Rod:  1750 square feet, did you say five bedroom four bath?

Scott: Correct

Rod:  Wow and in two-car garage and so I’m assuming this is on a small footprint since you’re going up three storeys

Scott: Yeah so great question so originally we had the first project we did was a two-story four-bedroom three-bath that sort of had a bigger footprint and as we execute on that project, our first several projects Rod were what we call the demonstration phase because this product was so experimental. We didn’t want to take on a lot of risk of a brand new cutting-edge product and like not have it go well. So we basically stayed disciplined had four projects in this demonstration phase and the very first one was this two-story townhouse. Immediately we recognized we should have shrunk the footprint and go out the story so that is to increase density. So that’s exactly the move we made and you called it correctly and we’ve really moved forward from that point on with really sticking very closely to the original design of this three-story townhouse although we’ve refined it you know for several projects now

Rod:  A couple of questions, so do you find buildings that you raise or do you find vacant land? infill land? or all the above? you know and so that’s the first part of the question. Second part of the question is, what are the typical, how many units typically on one of your projects? is it you know, I don’t want to guess

Scott: Yeah. No, great question. So we do you know to answer your first question we’re finding underutilized land assets. I think you know classically we find an old really small house from the 1920s era on a big lot with a right zoning right. That’s the sort of the narrative we have for it but we do regularly find vacant land you know in the infill environment, we find what’s available right so we’re developing an already existing urban fabric you know we’re not in green fields. So land is where we find it it’s underutilized that you know you know we’re acquiring a land asset now where the building burned down right but had the right zoning so that’s part of the criteria. The other one though is for land is we’re really looking for land parcels that are low and moderate income neighborhoods right. We’re not going into the high-end this would be another differentiator to your early question is the class A new construction assets would all be you know in the highest income neighborhoods you can find land right downtown LA right Irvine Business Center would be another location here in Orange County close by. We’re actually going the other direction. We’re looking for neighborhoods that are you know working-class neighbourhoods blue-collar low moderate income for a couple reasons one is good land purchase prices right more competitive land purchase prices but also we buy, I’m sorry?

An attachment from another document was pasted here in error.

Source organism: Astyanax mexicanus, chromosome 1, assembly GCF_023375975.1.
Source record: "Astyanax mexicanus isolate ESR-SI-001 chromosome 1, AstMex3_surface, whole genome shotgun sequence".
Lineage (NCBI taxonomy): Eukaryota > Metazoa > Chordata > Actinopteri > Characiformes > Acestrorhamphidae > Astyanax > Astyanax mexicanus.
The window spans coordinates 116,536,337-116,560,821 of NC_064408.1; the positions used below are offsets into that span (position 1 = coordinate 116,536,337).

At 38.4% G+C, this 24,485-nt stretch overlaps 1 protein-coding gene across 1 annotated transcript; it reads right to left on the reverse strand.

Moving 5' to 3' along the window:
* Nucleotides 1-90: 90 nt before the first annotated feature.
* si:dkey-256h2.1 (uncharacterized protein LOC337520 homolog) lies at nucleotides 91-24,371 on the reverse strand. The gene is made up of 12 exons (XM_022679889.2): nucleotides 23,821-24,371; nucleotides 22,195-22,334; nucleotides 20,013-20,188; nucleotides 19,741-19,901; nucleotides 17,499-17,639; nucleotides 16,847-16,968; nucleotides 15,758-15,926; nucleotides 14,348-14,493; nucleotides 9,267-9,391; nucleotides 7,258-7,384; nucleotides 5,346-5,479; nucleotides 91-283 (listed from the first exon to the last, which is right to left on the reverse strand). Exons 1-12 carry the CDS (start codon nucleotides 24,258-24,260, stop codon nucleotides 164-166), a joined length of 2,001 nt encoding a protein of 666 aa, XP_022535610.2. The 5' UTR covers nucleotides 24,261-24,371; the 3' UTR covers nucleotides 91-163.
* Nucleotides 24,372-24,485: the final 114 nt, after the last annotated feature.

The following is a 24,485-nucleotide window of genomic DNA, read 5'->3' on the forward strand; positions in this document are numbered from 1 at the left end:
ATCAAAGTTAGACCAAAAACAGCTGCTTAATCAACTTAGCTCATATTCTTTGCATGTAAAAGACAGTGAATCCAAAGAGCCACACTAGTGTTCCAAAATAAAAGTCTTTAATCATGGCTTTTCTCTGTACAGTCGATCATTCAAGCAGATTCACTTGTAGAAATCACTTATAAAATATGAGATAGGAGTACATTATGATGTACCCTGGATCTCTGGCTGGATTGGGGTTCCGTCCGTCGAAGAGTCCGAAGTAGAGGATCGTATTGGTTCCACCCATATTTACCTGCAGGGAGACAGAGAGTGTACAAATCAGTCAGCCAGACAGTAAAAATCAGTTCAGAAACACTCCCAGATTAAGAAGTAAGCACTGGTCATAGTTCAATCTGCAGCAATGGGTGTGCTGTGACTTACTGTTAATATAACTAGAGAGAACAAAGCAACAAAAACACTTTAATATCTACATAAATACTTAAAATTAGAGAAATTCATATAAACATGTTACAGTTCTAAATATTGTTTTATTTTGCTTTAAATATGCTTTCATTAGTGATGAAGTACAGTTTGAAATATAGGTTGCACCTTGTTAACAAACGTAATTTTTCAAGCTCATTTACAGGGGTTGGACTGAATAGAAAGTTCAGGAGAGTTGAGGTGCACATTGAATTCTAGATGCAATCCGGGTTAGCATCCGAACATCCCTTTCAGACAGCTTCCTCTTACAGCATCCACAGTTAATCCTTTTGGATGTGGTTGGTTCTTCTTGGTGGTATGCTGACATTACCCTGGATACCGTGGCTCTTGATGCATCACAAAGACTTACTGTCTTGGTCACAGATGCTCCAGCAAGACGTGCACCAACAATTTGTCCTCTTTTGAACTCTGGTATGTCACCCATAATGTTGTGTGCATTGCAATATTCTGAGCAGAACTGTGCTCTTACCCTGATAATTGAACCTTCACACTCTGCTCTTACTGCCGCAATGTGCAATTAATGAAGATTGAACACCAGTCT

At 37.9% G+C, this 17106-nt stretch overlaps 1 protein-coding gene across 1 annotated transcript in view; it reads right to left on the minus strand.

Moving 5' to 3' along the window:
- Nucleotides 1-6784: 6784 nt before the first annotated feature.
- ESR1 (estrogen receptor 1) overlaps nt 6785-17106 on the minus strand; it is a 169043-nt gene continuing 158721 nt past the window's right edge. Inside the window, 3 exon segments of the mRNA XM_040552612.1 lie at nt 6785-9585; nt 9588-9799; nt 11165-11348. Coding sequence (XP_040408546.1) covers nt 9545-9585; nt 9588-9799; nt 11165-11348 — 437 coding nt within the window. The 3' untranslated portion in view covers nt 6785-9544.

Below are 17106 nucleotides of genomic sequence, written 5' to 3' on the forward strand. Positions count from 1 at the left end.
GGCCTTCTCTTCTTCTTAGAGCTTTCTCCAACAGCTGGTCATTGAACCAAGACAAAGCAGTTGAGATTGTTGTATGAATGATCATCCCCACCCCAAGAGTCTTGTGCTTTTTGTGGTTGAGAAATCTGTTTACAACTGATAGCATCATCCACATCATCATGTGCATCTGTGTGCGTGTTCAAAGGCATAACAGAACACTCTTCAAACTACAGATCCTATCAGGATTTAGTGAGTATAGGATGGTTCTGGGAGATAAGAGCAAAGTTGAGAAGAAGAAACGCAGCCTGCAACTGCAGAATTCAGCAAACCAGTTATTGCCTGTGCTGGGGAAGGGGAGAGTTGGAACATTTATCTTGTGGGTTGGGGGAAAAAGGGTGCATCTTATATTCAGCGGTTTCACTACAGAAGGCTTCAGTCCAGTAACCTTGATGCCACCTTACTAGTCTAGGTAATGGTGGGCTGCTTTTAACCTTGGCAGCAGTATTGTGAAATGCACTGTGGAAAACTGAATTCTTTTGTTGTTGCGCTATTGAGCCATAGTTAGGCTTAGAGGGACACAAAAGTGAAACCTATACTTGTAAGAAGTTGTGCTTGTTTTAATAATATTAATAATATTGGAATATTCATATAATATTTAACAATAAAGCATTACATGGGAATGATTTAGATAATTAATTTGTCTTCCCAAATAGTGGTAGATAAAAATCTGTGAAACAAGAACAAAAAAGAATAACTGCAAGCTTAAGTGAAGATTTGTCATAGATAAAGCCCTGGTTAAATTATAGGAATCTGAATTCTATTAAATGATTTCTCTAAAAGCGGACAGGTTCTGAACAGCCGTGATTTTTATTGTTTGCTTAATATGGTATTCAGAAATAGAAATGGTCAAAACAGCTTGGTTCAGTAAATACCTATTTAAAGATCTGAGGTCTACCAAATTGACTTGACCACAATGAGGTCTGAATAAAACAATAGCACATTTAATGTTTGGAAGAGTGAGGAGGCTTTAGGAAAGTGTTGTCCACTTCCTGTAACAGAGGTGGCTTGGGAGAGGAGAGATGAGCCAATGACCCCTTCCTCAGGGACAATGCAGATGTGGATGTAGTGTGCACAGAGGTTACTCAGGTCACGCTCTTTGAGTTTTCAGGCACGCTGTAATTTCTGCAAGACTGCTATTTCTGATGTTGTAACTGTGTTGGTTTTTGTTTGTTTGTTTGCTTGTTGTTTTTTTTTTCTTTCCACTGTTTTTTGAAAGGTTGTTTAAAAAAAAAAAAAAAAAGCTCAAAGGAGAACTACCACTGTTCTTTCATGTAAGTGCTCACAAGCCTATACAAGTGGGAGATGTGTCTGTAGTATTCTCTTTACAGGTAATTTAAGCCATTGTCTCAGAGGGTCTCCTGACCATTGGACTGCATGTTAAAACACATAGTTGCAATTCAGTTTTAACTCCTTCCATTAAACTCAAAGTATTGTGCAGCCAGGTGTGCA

Rod:  I said that’s critical on your niche right

Scott: Yeah absolutely in fact it’s a competitive advantage that we can go into these neighborhoods because we don’t have competition and then the last part of that is you know zoning is an easier store right. We don’t have resistant neighbors. We always try to find zone sites when we can. So the second part of your question is a great question also which is the early phases the demonstration phase we stayed you know small right medium sized projects you know the institutional measurement of sizes

Rod:  What does that mean with specificity

Scott: Well you know so we’re finishing a project right now that’s seven units in Orange County where our next project after that was 15 units and then right now where we’ve moved out of the demonstration phase and we’re working on a project no money that’s 85 units. So right now our spectrum is about 30-100 units in LA Northerners County markets although we have expansion you know design for San Diego, Bay Area, Portland, Seattle, and Denver. We’ve underwritten projects and all those markets and this this product works feasibility wise but also these are you know as you would expect major urban metros with this sort of tenant demographic that needs you know moderate income you know naturally affordable housing right. This is a story across the U.S. really

Rod:  Which I would guess that makes it easier for you to increase density wherever you can and get through the city and the county because there’s such a huge need for this. I don’t want to assume but I’m assuming that’s the case makes it

Scott: Yeah I love the logic but we’re talking about municipal governments here and you know that maybe sometimes works maybe doesn’t. And I will tell you this, in California, there’s a movement of a lot of particularly younger you know millennial GenZ generation folks that are really looking at a future of housing costs that is out of reach for them, young bees they’re called, yes in my backyard and they’re really making a lot of noise and actually getting some good law you know laws passed and you know facilitating the political process where we’re now really in a radically different environment in California. Now we still are in that push-pull environment where we’ve got this group pushing for new laws you know of course the real estate business is itself looking to do that. But then you have an entrenched you know population as you do in almost any city least bigger metro areas that you know is resistant to growth like they like it just like it is. And by the way it’s human nature right as a developer I’ve learned that we’re a change agent right. We come into a neighborhood and our job is to make a profitable project for ourselves and investors and we have, we you know implement change like that’s like that’s really fundamentally what we do. And so one of the things we do with UTH Rod is we really focus on already zone sites where we can go in and just do a set of construction drawings and some submit straight to plan check and skip any rezoning entirely